Samaresh Majumdar—A rebel to look up to
When Dipaboli from Shatkahon was asked what kind of friends Bishu and Khokhon were to her, she answered "আমরা কখনো ভাবিনি কে ছেলে আর মেয়ে". Loosely translated, that means, "We have never thought of each other as girls or boys, just friends."
My teenage self found answers to so many excruciating societal questions that day, answers which I still keep close to my heart. It is after all the "civil" society that imposes a thousand gender norms that children could not care less about.
Born on March 10, 1942, the West Bengal-based author went on to write novels in which he always made his characters walk against the current. He pointed out the complicated theories societies uphold and how they strangle the innocence in people. At the same time, he also pushed his readers to see beyond the façade of a "civil" society.
Samaresh exposed us to strong female characters like Dipaboli but did not give us unrealistic expectations of happy endings because he knew how the society cringes at the face of a woman who aspires to live up to her potential. While it is extraordinary to see how much the author's thinking was ahead of his time—he was one of the very few who explored topics of gender equality and feminism—it is disappointing that women still have to navigate such conservative social norms today, when the author has neared the end of his life at age 79. Not only does this make Samaresh's characters still relevant today, but it also inspires readers to chase their dreams.
The author introduced many of us readers to communism and its complicacies when we could not totally grasp the ideas. He discussed the different groups within communism and their relationships with each other. When I read the Animesh trilogy in my early teens, I understood the intricate connection between different societal and political classes and their desires to differentiate and discriminate through Animesh's interaction with his comrades. For many of us, Samaresh shaped our thought process as teenagers and as adults and made us feel that we could be the agents of change in society, just like his characters in the trilogy were when they established a community kitchen so that everyone could eat.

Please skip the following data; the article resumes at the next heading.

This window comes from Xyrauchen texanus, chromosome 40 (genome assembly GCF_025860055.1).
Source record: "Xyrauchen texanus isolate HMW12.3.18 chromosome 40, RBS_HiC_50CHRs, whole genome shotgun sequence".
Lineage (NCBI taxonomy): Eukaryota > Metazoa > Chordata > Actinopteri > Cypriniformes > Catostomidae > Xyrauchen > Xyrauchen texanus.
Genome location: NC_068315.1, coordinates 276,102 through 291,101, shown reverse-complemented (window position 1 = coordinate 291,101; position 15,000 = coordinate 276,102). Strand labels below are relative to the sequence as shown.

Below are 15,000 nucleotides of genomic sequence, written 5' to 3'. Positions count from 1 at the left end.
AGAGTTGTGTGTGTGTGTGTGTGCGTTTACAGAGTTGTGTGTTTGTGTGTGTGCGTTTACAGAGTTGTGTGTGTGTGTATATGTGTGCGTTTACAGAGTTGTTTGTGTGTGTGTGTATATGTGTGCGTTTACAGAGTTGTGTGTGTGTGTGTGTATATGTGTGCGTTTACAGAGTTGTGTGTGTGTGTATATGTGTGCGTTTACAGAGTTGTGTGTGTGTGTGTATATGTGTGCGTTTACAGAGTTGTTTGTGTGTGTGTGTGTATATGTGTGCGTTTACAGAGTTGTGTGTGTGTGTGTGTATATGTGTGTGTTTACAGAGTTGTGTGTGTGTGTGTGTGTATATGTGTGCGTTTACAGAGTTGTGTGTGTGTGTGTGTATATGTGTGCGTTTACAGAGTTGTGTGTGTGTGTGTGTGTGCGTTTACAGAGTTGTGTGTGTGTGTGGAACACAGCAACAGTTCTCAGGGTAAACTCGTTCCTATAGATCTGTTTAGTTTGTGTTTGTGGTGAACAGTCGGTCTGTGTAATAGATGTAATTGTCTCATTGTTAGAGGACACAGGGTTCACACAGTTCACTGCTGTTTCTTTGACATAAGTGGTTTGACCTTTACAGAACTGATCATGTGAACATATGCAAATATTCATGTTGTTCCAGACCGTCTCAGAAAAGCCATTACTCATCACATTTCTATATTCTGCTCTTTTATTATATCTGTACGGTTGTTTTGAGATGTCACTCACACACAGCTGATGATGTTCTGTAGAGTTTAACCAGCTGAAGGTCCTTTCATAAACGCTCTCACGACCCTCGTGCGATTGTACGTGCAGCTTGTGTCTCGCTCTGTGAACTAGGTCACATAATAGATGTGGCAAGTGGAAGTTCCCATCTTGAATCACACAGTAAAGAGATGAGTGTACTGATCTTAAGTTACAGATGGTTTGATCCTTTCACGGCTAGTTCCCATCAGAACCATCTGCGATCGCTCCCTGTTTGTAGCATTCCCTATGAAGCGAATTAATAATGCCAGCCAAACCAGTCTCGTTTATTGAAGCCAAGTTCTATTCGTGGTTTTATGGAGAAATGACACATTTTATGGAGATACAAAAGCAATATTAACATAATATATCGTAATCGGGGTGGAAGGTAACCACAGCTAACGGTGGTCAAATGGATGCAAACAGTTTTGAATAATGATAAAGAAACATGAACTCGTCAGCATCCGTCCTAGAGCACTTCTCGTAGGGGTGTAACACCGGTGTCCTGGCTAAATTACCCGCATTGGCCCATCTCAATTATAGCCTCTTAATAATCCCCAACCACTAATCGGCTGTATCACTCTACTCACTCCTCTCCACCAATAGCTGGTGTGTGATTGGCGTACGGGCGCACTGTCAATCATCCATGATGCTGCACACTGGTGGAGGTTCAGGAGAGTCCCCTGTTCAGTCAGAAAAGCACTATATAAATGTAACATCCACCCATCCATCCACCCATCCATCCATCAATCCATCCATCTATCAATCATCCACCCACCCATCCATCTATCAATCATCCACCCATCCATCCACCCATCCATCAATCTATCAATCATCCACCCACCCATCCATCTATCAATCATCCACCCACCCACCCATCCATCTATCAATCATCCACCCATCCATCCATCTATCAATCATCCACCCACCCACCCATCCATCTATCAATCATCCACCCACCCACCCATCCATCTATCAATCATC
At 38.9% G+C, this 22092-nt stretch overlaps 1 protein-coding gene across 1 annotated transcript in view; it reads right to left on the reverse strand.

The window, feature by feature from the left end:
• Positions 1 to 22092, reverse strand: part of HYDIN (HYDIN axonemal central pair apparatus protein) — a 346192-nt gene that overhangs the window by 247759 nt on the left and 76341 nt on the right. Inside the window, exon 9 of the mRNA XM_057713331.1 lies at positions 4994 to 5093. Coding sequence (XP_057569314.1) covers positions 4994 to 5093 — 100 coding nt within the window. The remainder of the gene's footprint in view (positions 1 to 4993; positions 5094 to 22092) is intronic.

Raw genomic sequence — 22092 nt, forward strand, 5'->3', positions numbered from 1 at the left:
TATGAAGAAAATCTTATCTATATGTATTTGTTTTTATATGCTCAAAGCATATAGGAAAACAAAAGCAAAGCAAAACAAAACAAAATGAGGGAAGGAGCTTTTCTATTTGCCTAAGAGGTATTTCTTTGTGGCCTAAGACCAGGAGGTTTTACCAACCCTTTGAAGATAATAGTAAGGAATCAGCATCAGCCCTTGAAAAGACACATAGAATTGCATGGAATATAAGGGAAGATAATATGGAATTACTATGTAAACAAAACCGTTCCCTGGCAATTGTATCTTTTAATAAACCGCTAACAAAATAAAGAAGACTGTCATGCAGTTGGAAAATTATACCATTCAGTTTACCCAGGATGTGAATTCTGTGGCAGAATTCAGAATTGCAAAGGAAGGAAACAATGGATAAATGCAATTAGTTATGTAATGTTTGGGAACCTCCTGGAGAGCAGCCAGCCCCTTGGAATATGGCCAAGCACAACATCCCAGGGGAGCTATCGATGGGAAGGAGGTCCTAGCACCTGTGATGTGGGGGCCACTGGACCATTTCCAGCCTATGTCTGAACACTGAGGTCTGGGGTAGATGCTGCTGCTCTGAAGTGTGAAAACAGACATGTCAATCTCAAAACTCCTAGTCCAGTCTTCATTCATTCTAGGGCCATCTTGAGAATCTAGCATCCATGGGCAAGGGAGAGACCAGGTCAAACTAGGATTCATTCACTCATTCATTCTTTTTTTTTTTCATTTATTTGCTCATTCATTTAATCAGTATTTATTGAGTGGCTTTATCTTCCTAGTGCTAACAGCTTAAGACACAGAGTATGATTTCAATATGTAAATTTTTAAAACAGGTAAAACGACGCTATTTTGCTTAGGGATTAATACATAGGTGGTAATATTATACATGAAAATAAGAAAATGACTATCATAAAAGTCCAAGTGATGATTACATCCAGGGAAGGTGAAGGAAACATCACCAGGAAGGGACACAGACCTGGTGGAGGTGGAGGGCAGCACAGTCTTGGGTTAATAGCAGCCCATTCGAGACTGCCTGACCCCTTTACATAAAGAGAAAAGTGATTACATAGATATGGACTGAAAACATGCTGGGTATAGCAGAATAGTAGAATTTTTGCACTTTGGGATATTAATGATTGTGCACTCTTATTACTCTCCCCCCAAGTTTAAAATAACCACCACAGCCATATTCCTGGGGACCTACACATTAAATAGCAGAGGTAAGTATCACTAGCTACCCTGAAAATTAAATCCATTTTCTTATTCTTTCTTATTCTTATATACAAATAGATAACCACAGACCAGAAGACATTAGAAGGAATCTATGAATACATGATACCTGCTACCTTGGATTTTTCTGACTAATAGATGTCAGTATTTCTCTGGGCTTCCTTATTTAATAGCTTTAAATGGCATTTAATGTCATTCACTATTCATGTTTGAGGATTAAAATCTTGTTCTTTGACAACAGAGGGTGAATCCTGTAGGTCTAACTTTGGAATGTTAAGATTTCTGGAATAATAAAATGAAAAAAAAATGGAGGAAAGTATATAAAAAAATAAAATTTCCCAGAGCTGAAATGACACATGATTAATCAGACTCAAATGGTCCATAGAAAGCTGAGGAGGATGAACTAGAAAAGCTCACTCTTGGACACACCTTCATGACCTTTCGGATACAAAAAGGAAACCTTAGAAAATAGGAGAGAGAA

He inspired us to think out of the box and bring justice with his portrayal of Sudip, Joyeeta, Kalyan and Anando. He walked us through the story with his protagonists bravely bringing down dishonest rich men and women. He assured us that it is perfectly fine to dream of a better world. With Garbhodharini, Samaresh nudged his readers to ponder if the society was really moving towards the better and if it was even ready to do so.
Leaving Dipaboli, Animesh, Madhabilata, Joyeeta, Sudip and so many others with readers, the writer has sailed his ship—perhaps towards a world of justice—on May 8.
Sharing the world at the same time as such a rebellious writer like Samaresh Majumdar has been an honour. Though the next generation will not have the same privilege, they will certainly find a corner in the bookshelf adorned with Samaresh's books, which are waiting quietly to change their readers' outlooks and show them a road with nothing but opportunities to bring change.
Oyessorzo Rahman Chowdhury is a humanitarian analyst.